healthy assorted foods surrounding the word "dash"

Is your blood pressure naughty or nice? When Santa Claus finally takes a day off to get his blood pressure checked, he’s probably in for a surprise. All those cookies, eggnog, extra pounds, and sitting in the sleigh are bad for the heart.

If your blood pressure (or your belly) looks anything like a jolly, old elf you’ll need to make some changes.

You’re on the Naughty List if…your blood pressure is 120/80 or higher. In case you’re wondering, nearly half of all adults in the U.S. have high blood pressure.1

High blood pressure: 7 reasons to stay off the Naughty List

So what’s the big deal with high blood pressure? It’s called the ‘silent killer,’ because there are often no symptoms, even though high blood pressure can take a toll on your body.

Left unchecked, high blood pressure can increase the risk for:

  • Damage to the circulatory system
  • Stroke
  • Vision loss
  • Heart failure
  • Heart attack
  • Kidney damage
  • Sexual dysfunction

But you can change that with the DASH diet…Dietary Approaches to Stop Hypertension.

Research shows that the DASH diet can help lower blood pressure by 5 points or more in just four weeks.2 That could be low enough to put you on the Nice List!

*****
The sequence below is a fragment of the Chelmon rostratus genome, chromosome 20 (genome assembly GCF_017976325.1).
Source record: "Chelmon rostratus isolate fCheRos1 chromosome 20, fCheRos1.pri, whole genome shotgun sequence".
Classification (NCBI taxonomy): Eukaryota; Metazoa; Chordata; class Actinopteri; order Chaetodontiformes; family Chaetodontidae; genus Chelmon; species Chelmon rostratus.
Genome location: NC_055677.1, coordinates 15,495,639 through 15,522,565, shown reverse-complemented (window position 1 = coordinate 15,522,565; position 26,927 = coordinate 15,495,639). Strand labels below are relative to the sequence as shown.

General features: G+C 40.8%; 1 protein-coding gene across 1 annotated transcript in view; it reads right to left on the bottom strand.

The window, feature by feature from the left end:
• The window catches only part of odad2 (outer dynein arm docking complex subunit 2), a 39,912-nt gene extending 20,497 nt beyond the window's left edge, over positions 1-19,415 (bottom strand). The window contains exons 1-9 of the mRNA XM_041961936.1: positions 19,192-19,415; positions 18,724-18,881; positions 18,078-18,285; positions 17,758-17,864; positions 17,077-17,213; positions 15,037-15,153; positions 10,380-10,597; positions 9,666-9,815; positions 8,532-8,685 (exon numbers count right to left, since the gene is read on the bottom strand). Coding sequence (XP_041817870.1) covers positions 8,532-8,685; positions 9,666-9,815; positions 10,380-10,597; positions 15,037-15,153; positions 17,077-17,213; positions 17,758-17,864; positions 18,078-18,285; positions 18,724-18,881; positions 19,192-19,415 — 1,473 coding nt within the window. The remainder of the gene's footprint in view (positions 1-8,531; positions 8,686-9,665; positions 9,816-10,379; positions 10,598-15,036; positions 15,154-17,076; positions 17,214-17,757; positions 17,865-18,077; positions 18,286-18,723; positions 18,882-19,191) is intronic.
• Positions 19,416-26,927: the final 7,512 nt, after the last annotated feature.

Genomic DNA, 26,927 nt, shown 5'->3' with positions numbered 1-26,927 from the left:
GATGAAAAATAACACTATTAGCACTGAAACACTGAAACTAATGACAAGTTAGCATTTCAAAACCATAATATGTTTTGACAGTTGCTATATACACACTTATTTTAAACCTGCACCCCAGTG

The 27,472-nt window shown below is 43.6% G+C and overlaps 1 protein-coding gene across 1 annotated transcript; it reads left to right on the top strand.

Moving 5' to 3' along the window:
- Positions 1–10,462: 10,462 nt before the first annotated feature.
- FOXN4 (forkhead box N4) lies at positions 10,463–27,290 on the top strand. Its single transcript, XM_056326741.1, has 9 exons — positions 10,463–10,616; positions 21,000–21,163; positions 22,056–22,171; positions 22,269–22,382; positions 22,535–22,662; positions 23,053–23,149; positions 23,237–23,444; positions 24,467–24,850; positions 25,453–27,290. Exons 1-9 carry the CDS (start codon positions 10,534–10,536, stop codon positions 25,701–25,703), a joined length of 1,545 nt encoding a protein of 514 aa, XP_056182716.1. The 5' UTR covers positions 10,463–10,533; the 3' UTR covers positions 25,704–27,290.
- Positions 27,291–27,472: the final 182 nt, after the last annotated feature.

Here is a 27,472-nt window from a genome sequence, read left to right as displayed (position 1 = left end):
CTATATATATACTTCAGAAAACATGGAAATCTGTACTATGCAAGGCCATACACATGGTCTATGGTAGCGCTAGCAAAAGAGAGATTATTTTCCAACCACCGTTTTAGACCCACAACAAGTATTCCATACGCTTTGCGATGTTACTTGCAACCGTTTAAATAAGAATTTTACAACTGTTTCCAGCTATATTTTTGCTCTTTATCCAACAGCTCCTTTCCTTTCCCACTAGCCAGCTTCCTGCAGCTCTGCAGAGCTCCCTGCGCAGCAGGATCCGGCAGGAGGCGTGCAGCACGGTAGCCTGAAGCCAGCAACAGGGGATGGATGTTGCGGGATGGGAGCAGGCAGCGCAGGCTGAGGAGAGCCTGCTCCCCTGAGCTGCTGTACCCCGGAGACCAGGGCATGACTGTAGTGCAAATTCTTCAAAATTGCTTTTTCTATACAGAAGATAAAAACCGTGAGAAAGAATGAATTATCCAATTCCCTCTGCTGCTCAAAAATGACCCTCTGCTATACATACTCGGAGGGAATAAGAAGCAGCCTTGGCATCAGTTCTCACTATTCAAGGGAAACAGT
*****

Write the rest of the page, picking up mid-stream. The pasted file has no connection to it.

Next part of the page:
DASH diet food guidelines

Ready to DASH away high blood pressure? Start by improving your diet. Here’s how:

  • Eat vegetables, fruits, and whole grains.
  • Choose fat-free or low-fat dairy products.
  • Include healthy proteins like fish, poultry, beans and nuts
  • Use healthy oils for cooking (like olive oil or avocado oil)
  • Limit foods high in saturated fats like fried food, red or processed meats, or full-fat dairy products
  • Avoid or limit sugary drinks and snacks.

Making changes to your diet can help lower blood pressure and improve your health.
But don’t stop there. Regular exercise helps control blood pressure, too. Aim for at least 30 minutes of physical activity per day. And you may be on the Nice List soon.


  1. American Heart Association. (2023). The facts about high blood pressure. From:
  2. Juraschek, S., et al. (2017). Effects of sodium reduction and the DASH diet in relation to baseline blood
    pressure. Journal of the American College of Cardiology, 70: 23. From:

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